## Calculus 8th Edition

a). $f(x)=x^{3}$ is one-to-one because it never takes on the same value twice, i.e. $f(x_{1})\ne(x_{2})$ whenever $x_{1}\ne x_{2}$. Furthermore, by the horizontal line test it is also one-to-one. b).$(f^{-1})'(8)=\frac{1}{12}$. c). $f^{-1}(x)=x^{\frac{1}{3}}$. This domain is $(-\infty,\infty)$, the range is also $(-\infty,\infty)$. d). $(f^{-1})'(8)=\frac{1}{12}$ e). See the attached graph. The grey line in the attached graph represents $f$ and the green line represents $f^{-1}$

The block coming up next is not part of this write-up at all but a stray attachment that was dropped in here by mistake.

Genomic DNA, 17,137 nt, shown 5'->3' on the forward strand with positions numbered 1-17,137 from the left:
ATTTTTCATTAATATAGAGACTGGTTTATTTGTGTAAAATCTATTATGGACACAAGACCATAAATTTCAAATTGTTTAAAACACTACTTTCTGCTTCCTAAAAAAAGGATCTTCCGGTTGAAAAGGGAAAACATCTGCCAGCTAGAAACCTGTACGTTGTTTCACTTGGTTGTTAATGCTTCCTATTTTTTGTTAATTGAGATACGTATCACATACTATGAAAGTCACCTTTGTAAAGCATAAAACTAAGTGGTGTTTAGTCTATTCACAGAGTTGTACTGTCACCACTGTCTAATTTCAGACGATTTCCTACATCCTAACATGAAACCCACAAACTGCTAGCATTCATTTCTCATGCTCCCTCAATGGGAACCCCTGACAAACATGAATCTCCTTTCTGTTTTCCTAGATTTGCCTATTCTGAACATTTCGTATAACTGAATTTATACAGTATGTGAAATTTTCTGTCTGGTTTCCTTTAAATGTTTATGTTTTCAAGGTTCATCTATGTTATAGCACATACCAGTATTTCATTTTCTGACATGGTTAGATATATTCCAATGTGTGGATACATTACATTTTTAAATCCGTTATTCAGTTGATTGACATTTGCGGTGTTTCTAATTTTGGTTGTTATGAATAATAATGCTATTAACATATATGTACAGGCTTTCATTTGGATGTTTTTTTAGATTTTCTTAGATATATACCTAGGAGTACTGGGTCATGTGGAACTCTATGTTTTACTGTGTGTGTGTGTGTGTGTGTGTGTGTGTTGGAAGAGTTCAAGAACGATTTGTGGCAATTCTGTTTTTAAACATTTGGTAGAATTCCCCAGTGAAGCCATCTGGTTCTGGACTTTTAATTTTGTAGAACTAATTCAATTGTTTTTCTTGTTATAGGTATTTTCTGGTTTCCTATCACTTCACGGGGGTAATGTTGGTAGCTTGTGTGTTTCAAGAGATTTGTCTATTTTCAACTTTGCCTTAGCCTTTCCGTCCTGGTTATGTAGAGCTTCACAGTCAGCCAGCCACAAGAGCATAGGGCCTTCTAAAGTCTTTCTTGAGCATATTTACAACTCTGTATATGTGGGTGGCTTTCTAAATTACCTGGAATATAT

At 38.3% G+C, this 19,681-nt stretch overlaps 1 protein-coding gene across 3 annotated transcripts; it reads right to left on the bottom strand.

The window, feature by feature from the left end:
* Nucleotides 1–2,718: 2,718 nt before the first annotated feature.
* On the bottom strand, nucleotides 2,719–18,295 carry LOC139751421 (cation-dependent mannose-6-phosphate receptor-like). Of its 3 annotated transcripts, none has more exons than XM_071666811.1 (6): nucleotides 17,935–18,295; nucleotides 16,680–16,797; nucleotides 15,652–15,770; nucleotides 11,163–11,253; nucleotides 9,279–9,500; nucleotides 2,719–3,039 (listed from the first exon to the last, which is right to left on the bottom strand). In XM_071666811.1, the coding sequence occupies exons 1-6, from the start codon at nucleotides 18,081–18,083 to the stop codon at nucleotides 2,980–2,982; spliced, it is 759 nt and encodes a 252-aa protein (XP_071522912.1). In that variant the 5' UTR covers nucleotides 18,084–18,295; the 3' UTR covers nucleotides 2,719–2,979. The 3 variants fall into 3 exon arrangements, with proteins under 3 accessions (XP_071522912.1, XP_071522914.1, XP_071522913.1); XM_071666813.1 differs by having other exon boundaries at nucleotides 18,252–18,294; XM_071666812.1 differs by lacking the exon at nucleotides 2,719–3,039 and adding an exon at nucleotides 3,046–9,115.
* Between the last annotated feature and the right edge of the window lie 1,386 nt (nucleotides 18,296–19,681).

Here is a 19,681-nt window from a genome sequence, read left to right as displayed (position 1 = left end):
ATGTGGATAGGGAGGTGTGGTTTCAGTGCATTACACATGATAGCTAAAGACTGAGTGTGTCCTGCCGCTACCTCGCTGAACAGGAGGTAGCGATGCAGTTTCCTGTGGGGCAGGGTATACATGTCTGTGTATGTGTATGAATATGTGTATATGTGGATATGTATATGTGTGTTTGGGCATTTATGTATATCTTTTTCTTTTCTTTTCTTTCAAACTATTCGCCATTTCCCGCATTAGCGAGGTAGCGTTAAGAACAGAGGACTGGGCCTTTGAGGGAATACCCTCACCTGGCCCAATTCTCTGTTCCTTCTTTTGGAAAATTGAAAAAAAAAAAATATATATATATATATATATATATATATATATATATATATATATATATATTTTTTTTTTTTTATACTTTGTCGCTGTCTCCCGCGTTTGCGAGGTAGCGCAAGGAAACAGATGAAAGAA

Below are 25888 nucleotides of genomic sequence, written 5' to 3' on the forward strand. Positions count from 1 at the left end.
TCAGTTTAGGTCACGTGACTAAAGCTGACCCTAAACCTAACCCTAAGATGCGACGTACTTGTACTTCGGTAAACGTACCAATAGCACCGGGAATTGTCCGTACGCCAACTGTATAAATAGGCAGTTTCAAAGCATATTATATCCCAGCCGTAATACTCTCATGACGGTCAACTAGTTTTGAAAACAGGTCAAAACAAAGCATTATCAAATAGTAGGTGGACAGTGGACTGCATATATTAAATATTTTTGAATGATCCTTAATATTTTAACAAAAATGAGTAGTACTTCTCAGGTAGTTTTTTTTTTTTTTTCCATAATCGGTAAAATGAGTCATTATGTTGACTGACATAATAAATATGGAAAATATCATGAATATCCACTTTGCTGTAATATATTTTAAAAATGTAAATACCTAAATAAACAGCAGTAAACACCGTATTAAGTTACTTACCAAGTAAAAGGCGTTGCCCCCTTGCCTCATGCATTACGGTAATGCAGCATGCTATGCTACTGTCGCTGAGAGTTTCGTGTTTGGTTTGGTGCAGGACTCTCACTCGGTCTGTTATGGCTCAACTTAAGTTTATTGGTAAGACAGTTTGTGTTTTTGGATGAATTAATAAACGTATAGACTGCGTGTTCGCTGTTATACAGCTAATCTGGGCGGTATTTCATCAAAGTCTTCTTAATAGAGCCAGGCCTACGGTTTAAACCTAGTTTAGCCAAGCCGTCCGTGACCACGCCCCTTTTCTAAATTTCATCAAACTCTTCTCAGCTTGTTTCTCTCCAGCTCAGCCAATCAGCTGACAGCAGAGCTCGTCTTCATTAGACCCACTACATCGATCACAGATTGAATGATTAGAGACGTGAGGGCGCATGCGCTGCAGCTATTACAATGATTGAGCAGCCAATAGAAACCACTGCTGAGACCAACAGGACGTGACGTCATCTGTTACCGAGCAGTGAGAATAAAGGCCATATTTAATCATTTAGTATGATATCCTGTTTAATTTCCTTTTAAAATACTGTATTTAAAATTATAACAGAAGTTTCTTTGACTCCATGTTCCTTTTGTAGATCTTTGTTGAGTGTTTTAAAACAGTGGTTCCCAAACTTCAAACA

a). The green line in the attached graph represents $x^{3}$, the red and grey lines represent the horizontal lines f(x)=1 and f(x)=-1 respectively. From the horizontal line test, we can clearly see that the function is one-to-one because no horizontal line intersects its graph more than once. b). We are given $f(x)=x^{3}$, so $f'(x)=3x^{2}$. To find the inverse of $f$, let $y$=$x^{3}$ then solving in terms of $x$, we get $x=y^{\frac{1}{3}}$. Now swap the x and y terms, so $y=f^{-1}(x)=x^{\frac{1}{3}}$. Substitute $x=a=8$ into $f^{-1}$ to get $f^{-1}(8)=2$. Now, by theorem 7, $(f^{-1})'(8)=\frac{1}{f'(f^{-1}(8))}=\frac{1}{f'(2)}=\frac{1}{3\times2^{2}}=\frac{1}{12}$. c). From the above, $f^{-1}(x)=x^{\frac{1}{3}}$. The domain and range of this function is all real numbers, the cube root of any number is either positive, negative or zero. d). From c, $(f^{-1})'(x)=\frac{1}{3}x^{-\frac{2}{3}}$. So, $(f^{-1})'(8)=\frac{1}{3}8^{-\frac{2}{3}}=\frac{1}{3}\frac{1}{4}=\frac{1}{12}$. e). The grey line in the attached graph represents $f$ and the green line represents $f^{-1}$